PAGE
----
According to EcoWatch, during construction of the residence and the roads leading up to it, more than forty-five hectares of forest were clearcut; among them, parcels harboring the threatened Pitsunda Pine (Pinus pityusa) were destroyed. According to the calculations of EcoWatch and Greenpeace, the damage from illegal clearcutting came to more than 2.7 billion rubles. Inquiries to the authorities from EcoWatch about the illegal cutting on the palace territory went unanswered.
[Note: the original article in Russian also has short briefs on the Kuban “dachas” of Dmitry Medvedev, Yevgeny Prigozhin, Alexander Tkachov, Alexander Remezkov, Patriarch Kirill, and Anatoly Serdyukov. — TRR]
“Lots of federal officials have dachas on the coast. And basically, we don’t care who owns them. We’d like for those people not to behave like swine. It doesn’t matter whose they are,” says Rudomakha.
The first and perhaps most well-known victory was scored in 2009 when the Watchmen halted construction of a proposed dacha for Dmitri Medvedev in the tiny town of Utrish.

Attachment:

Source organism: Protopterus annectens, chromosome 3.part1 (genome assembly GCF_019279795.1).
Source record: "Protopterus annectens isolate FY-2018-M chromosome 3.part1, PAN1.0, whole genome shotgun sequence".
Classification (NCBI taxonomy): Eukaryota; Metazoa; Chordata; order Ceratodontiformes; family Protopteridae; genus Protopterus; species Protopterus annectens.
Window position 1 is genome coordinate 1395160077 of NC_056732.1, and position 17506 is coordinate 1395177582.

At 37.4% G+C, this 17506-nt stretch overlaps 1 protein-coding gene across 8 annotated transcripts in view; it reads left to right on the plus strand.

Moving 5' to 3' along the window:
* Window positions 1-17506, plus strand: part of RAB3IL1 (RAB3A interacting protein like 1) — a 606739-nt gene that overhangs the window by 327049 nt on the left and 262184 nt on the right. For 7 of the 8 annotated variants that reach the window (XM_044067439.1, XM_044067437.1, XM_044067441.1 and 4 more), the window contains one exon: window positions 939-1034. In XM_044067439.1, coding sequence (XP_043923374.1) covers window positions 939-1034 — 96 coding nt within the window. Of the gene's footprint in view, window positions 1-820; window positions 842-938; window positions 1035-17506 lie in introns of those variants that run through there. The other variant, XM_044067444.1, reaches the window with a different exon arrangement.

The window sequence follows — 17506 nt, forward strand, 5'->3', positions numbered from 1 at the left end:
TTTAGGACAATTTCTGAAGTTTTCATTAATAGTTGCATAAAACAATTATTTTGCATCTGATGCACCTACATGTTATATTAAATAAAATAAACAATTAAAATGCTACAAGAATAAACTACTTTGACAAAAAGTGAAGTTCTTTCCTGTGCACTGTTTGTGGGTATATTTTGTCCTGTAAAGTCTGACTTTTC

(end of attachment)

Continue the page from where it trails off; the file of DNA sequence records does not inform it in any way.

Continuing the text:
The campaign against environmental violations in the runup to the Olympics brought Rudomakha and EcoWatch international fame: foreign journalists flocked to them in droves. Rudomakha is now certain that the series of refusals by European cities to bid to host the Olympic games (for example, when residents of Munich voted no in a referendum on the city’s bidding for the 2022 Olympics) came about precisely because “we succeeded in creating an image of the Sochi Olympics as the most anti-environmental, expensive, and absurd in the entire history of the Olympic movement.”
“It was then that the authorities started to vigorously persecute us,” Rudomakha says about the time. “I understood that serious ‘winds of change’ had begun to blow. They no longer tried to sit down at the negotiating table with us, and cops chased us around the woods. It was kind of funny.”
“Andrei’s authoritarianism has always been my number one problem,” Yevgeny Vitishko now recounts. In 2016, he and another well-known EcoWatch alumnus, Suren Gazaryan, left the organization.